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Dingell Stands By A Woman's Right To Choose As Texas Adopts Restrictive Abortion Law

Debbie Dingell
Gerald R. Ford School of Public Policy

The state of Texas shocked many across the country when it passed major restrictions on abortions. Many see it as a step toward the dismantling of Roe Versus Wade. 12th District Representative Debbie Dingell joined WEMU's David Fair to discuss the law, the precedent it could set, and what comes next.



Rep. Debbie Dingell

Debbie's Blog

Rep. Debbie Dingell on Facebook

NPR: "What The Texas Abortion Ban Does — And What It Means For Other States"

Roe v. Wade

Women's Health Protection Act


David Fair: [00:00:00] This is 89 one WEMU. And I'm David Fair. We're at a time and place in which women's reproductive rights may be ruled away by the United States Supreme Court. Late on Wednesday night, the court refused to block a Texas law that amounts to a ban on abortions after six weeks of pregnancy on a five-to-four vote. Many believe it a precursor to the court overturning the Roe vs. Wade decision. It may, in fact, have already laid the blueprint for getting many of the protections contained within the Roe v. Wade law. Joining us today with a perspective from the U.S. House is 12th District Congressional Representative Debbie Dingell. And thank you so much for being here.

Debbie Dingell: [00:00:36] Good morning, David. How are you?

David Fair: [00:00:38] I'm doing just fine, thank you. Were you stunned by the court's decision on the restrictive Texas law that is essentially a ban on abortion?

Debbie Dingell: [00:00:47] I think many people were stunned across the country. People have just been sort of stunned talking about what are the implications, what are the options, what is it all mean for the last 24 hours.

David Fair: [00:01:00] Let's talk process for a moment. The Supreme Court, in the eyes of many, took a cowardly approach to the decision, issuing it late on Wednesday night just before midnight without ever taking testimony and out of the public eye. How do you view the manner in which the decision was made?

Debbie Dingell: [00:01:15] I think that it should have been done in a public way in the Legislature, that women of the state would have had the opportunity for input and understood the law. And even the way in which the law has been written is very difficult. It doesn't hold any state agency accountable. It also, as I've talked to lawyers, they feel that it is a very poorly written law that not only does it not help enforcement know what they're enforcing or not enforcing, but it pits people against each other. It makes women, who are in a very difficult time vulnerable, to potential blackmail. People can turn to each other in a very complex, not well-written, overturning 50 years of rule of law.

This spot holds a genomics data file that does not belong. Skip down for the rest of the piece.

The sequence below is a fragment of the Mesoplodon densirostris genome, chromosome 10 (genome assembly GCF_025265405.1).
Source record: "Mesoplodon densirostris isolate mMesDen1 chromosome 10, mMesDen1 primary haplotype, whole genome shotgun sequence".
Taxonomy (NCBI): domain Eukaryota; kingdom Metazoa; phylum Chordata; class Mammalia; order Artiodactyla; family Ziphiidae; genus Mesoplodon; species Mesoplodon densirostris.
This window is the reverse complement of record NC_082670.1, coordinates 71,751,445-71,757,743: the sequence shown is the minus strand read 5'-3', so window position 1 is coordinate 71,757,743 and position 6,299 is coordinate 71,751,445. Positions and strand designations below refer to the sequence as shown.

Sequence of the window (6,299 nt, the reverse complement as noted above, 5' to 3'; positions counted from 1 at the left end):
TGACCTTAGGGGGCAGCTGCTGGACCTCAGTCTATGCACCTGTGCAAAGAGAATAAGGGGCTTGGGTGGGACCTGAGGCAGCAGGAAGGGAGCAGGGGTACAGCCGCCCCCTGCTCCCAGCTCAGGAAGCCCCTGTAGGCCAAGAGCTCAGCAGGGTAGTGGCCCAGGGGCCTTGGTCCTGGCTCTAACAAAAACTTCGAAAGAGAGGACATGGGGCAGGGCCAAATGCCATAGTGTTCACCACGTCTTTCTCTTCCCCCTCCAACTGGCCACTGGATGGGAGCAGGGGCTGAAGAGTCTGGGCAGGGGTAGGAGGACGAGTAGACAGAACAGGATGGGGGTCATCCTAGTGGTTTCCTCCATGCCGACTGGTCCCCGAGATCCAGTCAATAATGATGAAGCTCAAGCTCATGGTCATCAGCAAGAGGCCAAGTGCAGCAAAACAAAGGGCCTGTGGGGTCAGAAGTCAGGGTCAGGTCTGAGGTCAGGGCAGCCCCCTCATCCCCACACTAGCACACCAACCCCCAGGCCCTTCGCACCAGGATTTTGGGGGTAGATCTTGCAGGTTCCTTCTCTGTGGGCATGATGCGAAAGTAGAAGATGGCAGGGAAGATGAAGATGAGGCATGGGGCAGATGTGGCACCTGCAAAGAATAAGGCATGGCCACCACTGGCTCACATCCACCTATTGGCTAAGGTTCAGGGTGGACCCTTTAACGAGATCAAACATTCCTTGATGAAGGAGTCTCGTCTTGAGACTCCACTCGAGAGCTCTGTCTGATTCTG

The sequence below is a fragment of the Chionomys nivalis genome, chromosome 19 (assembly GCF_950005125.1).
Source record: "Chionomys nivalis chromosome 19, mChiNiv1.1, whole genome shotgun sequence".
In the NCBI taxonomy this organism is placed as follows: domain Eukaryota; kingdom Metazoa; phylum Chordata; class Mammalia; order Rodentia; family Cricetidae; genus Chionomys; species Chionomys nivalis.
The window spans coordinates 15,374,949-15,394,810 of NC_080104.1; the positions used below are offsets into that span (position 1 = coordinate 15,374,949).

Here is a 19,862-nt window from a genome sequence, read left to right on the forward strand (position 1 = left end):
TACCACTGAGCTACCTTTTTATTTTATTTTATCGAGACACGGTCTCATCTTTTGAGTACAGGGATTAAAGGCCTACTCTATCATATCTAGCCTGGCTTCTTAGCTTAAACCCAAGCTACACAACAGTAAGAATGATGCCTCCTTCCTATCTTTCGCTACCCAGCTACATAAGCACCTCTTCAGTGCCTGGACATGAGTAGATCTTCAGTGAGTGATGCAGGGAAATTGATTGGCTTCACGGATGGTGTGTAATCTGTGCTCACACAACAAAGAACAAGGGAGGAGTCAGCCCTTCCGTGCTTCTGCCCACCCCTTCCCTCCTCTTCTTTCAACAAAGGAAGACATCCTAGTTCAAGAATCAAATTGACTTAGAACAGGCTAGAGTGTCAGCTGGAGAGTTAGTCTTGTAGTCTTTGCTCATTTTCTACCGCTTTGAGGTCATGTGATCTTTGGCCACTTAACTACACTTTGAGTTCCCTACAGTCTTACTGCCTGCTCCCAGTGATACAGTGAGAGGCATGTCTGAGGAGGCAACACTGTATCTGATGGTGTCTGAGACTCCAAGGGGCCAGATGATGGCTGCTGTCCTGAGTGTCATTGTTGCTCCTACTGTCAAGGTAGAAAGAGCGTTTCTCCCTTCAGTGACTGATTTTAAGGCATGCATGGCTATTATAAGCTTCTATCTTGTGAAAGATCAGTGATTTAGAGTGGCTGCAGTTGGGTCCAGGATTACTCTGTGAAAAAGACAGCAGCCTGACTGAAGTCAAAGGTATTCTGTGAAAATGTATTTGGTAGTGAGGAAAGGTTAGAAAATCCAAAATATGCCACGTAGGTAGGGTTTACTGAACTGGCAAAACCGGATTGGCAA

David Fair: [00:02:01] There are other states watching. And where there are Republican majorities, you can be rest assured, similar measures will be introduced and passed. You are a Democrat and have clearly stated your support for Roe v. Wade and the protections it provides. How do you view the message that the Supreme Court just sent to the women of the United States?

Debbie Dingell: [00:02:18] Well, I think that we have to pay attention to it. As you said, several states are already weighing very similar laws. Top officials in Arkansas, South Dakota, and Florida announced that they want to replicate the Texas citizen enforcement scheme for their own laws. David, I think this subject is one of the most difficult to deal with. It is an attack on the reproductive rights of millions of women, and it's unconstitutional. But I believe the decisions that reproductive health, which are difficult and challenging, should be made between the woman, her health care provider, and her faith. And women need to be able to make that decision.

David Fair: [00:03:00] You know, a lot of people view this as males trying to take control over women's reproductive self-determination. But there are plenty of women who disagree with Roe v. Wade and stand ardently opposed to abortion. For them, it's about protecting the life of the unborn, a life they say is every bit as valuable as that of the mother or anybody else walking the planet. So how do you respond to them?

Debbie Dingell: [00:03:24] What I tell them is that this is a very personal decision. I do not have the right to tell another woman. And I don't want to go back to some of the gruesome scenes that we used to see where mother and child were being endangered. I think this is the most personal decision a woman can ever make. I know what mine would be, but I don't believe that I have a right to get to make that decision for another woman. It's her. It's her decision. It's with her husband if she's married. Her boyfriend. Who's ever at her health care provider. Many times, there are some issues early on that endanger the child or the baby and their faith.

David Fair: [00:04:10] Our conversation with Michigan's 12th District Congressional Representative Debbie Dingell continues on Eighty-Nine one WEMU. President Joe Biden and Democratic House Speaker Nancy Pelosi have both condemned the Texas law and the Supreme Court decision. I've not seen anything from the White House on what it may do. Speaker Pelosi yesterday announced that she does plan to bring up legislation that would codify Roe v. Wade, the landmark Supreme Court decision that protects the right to choose. And she plans to do so as soon as the House returns from recess this month. In what manner will she seek to accomplish that? Do you know?

Debbie Dingell: [00:04:42] Well, we have not gotten the details. This has all just happened. But I think she will try to move very quickly to bring up a bill that would codify Roe versus Wade. David, I'm not someone that sugarcoats. I think will pass the House very narrowly. I think it'll be a very difficult decision for many, but it is a very uphill battle in the Senate.